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Do Good: Heartside Neighborhood Collaborative Project helps keep downtown's heart beating strong

Kate O’Keefe is passionate about the Grand Rapids Heartside district. In April, she and her husband moved to the area from the suburbs. On purpose.

“I love working and living in Heartside because of the energy and diversity,” she says. “It just feels like home.”
Members of the Heartside Neighborhood Collaborative Project

The Heartside Neighborhood Collaborative Project is a catalyst for collaboration in the Heartside Neighborhood. HNCP helps create relationships and teamwork among all stakeholder groups by inviting them to craft win-win solutions to help make Heartside-Downtown a place where all people are welcomed and respected.
Indeed, it’s a perfect fit. O’Keefe is the program coordinator and project assistant for the Heartside Neighborhood Collaborative Project (HNCP), a ministry of Bethlehem Church, located at 250 Commerce Avenue SW. The organization provides a place, in-kind support, and services to folks in need. Financial support for the project comes from grants from the Grand Rapids Community Foundation, Dyer-Ives Foundation, the Amos Fund, as well as individual and congregational gifts.

On the National Register of Historic Places since 1982, Heartside comprises the area south of Fulton to Wealthy Street and east from Grandville Avenue to Lafayette Street. Some people call the area “SoFu.”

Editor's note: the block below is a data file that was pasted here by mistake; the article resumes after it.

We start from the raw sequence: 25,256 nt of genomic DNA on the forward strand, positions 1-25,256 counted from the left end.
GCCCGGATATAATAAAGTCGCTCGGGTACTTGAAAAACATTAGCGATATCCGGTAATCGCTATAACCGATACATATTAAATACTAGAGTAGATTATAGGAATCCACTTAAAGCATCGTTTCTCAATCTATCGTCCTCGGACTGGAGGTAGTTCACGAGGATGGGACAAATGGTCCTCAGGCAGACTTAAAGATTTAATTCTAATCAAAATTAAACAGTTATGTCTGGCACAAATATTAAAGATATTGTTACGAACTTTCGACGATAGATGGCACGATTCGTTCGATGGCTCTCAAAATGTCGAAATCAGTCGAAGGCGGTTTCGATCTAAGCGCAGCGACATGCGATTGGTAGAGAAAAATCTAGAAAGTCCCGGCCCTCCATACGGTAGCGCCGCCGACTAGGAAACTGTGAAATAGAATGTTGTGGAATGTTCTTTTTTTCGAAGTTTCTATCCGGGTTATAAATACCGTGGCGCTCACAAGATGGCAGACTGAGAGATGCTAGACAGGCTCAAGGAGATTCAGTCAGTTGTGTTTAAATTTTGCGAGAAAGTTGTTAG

Although rich in history, not too long ago the area hosted ramshackle, neglected warehouses way past their prime, derelict hotels, and vacant storefronts. In the early 1990s, local developers began renovating some of the buildings, and with the erection of the Van Andel Arena at 130 W. Fulton in 1996, the area went wild with several restoration and development projects.

Unrecognizable from two decades ago, Heartside now offers hip shopping, new office space, trendy condo and loft living, eclectic dining, and a variety of art and entertainment options. It’s an animated amalgam of intricately decorated 19th-century buildings and sleek, modern architecture. In a word, it’s transformed. Young people like O’Keefe are flocking in droves to live and work there.

Who knew that South Division could be so cool?

All of this is offered as background to a conundrum that the HNCP works to address. Despite all the positive change and upward mobility, there are still concerns about racism, poverty, and injustice.